Annihilation is a difficult and beautiful near-classic
2018 has a weird movie! Not just a plain and palatable weirdness either (looking at you, The Shape of Water), but an unnerving, dark, beautiful, and bizarre weirdness that’s been missing from blockbusters for some time.
Natalie Portman stars in writer-director Alex Garland’s Annihilation, a loose adaption of Jeff VanderMeer’s novel, in which a grieving scientist named Lena (Portman) is called to Area X, a classified government site dedicated to studying an extraterrestrial threat. Lena is a former solider turned biologist (turned solider again, basically) tasked with entering The Shimmer, a mysterious and stunning force field which has overtaken a large piece of the Florida coastline and is slowly creeping towards more populated areas.
Before Lena is taken to Area X, her husband, Kane (Oscar Isaac), returns home as a former shell of himself after nearly a year presumed dead following a classified military mission. As it turns out, the government has deployed a number of teams from Area X into The Shimmer and Kane has been the only person, or thing, to return alive, or whatever you can call. The government is as perplexed as Lena on her husband’s condition, which quickly deteriorates after arriving back home, and Lena is determined to confront The Shimmer and the mystery of Kane’s return herself.
Led by Dr. Ventriss (Jennifer Jason Leigh), the all-female, all-scientist team consists of Lena and Anya Thorensson (Gina Rodriguez), Josie Radek (Tessa Thompson), and Cass Sheppard (Tuva Novotny). They all come from different scientific backgrounds and contrast the military types who have been sent in with exclusively dire results.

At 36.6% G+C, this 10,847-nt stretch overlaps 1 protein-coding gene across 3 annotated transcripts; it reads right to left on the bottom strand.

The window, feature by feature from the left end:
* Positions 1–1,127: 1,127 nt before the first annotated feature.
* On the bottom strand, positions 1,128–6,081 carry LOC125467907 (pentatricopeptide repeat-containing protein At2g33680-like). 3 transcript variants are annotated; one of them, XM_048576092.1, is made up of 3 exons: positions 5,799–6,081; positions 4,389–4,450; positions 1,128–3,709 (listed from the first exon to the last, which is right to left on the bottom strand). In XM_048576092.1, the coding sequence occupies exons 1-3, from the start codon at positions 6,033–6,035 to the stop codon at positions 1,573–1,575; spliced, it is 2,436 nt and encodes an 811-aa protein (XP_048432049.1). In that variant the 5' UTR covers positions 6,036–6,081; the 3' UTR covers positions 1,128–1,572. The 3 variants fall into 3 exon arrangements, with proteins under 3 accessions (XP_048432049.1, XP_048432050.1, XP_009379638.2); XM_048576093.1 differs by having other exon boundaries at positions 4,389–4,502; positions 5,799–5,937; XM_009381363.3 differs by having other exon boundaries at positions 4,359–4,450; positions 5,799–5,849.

Garland doesn’t dwell on the gender breakdown of his leads but having the expedition told solely from the female perspective naturally makes the film feel different than similar fare. The cast is excellent and gives restrained, nuanced performances that lend to the subtle ways in which Annihilation sets itself apart from other entries in the genre.
With no ability to use communication or location devices, the team is at the mercy of the elements of The Shimmer, which have a confounding impact on the mental and physical state of each member. As they follow the sun towards the lighthouse on the coast where The Shimmer first began, the characters and the audience race to piece together what exactly is happening and where this all leads.
Where it all leads will be the subject of debate as the Garland commits fully to the serious themes explored throughout the film, resulting in a brainy and potentially alienating third act. However, regardless of how the last twenty minutes goes over with audiences, the build-up, including some truly terrifying scenes in The Shimmer, is expertly done. Annihilation is a difficult watch that asks a lot of its audience visually, emotionally and intellectually, but is worth the effort, even if the immaculate build-up outshines the final act.